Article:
What’s not for free?
In short, success.
You will invest money. You will invest time. You will invest blood, sweat, and tears.
You will invest a ton of emotional pain and agony. You will invest honesty in yourself, about all the ways you fail.
Success, by any measure, is an investment.
Including, but not limited to, the monetary kind — which will be most of our focus for the rest of this essay.
And if you doubt me, let me give you a quote from another Nebraskan who is at least slightly more successful than me, in terms of net worth…
Here’s Warren Buffett, quoted from a Forbes interview (and often repeated):
“Ultimately, there’s one investment that supersedes all others: Invest in yourself. Nobody can take away what you’ve got in yourself, and everybody has potential they haven’t used yet.”
If you don’t listen to me or to Warren Buffett, you will fail…
You can give a million reasons you’re unwilling to invest in specific training.
Financially, maybe you don’t have the money right now, so have to look at something more within your budget. Okay, do that. But your budget can’t be free.
You can decide you don’t want something in particular, and that’s great that you’re figuring out what will likely work for you.
You can choose not to invest in something because you don’t like the person behind it, for whatever rational or totally irrational reason you want. Fine!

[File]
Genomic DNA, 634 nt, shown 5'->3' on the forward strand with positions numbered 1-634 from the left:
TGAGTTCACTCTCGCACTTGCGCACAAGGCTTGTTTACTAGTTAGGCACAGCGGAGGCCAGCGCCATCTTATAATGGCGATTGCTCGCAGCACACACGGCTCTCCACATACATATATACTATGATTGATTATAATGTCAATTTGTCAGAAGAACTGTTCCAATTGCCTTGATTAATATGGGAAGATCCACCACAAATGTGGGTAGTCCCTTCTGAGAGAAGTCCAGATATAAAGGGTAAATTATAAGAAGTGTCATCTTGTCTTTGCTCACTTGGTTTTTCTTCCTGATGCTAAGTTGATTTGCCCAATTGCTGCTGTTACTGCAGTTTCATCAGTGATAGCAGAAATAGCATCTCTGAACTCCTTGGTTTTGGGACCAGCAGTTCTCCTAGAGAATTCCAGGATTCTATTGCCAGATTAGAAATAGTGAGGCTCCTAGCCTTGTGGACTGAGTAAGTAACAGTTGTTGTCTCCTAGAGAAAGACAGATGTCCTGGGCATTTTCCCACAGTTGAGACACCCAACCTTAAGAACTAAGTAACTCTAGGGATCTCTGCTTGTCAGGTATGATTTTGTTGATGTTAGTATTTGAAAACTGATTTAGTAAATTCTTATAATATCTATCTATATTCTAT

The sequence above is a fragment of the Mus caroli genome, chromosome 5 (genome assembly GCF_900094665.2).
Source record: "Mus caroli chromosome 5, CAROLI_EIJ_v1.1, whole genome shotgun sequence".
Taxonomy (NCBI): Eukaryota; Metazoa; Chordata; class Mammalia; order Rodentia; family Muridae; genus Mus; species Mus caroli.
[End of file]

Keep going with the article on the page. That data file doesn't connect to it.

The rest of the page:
This list could be as long as all the decisions made by all the people in the world.
But there’s one reason people give to not invest that really should be abolished. And that’s that they simply don’t invest any money. That they only want what’s free.
I’m calling BS…
Back to what I opened with.
I’ve met a ton of people who’ve been remarkably successful.
Some have been huge students of success, like me. Who look to the giants who’ve already climbed the ladders, and find a way to stand on their shoulders.
Others have been students of failure. Focused on how they and others have messed up, and diligently tried to avoid making the same mistakes.
(Of course, any serious student of life will constantly be witnessing success and failure, and hopefully learning from both — most of us prefer to focus on one side or the other though.)
Here’s something that pretty much every successful person you’ll ever meet will agree on…
Invest in yourself is a success strategy.
Not investing in yourself will lead to failure.
If your filter for whether or not to do something is whether or not it’s free, you’re pretty much always guaranteed to stay in the camp of people who fail, and who continue to provide excellent examples of what not to do.
When I discovered copywriting in 2005, I was definitely NOT ready to be a full-time freelancer.
So I got a full-time marketing job instead, and through constant small investments in myself, I made constant small improvements in my career.
I was probably ready to become a full-time freelance copywriter by 2007 or 2008.
But it didn’t happen.
Then in late 2009, I made a BIG investment in myself, and committed myself to making it pay off.
3 months and 3 days later, I walked out of my J-O-B for the last time.
This might seem like some “Law of Attraction” stuff, or maybe it’s just a way to increase conviction in your intention, but I find that investing in yourself can be made to pay off in far bigger ways than you ever expect.
Eliminating this one decision-making filter from your habitual thought patterns could be one of the biggest breakthroughs of your life.
Yours for bigger breakthroughs,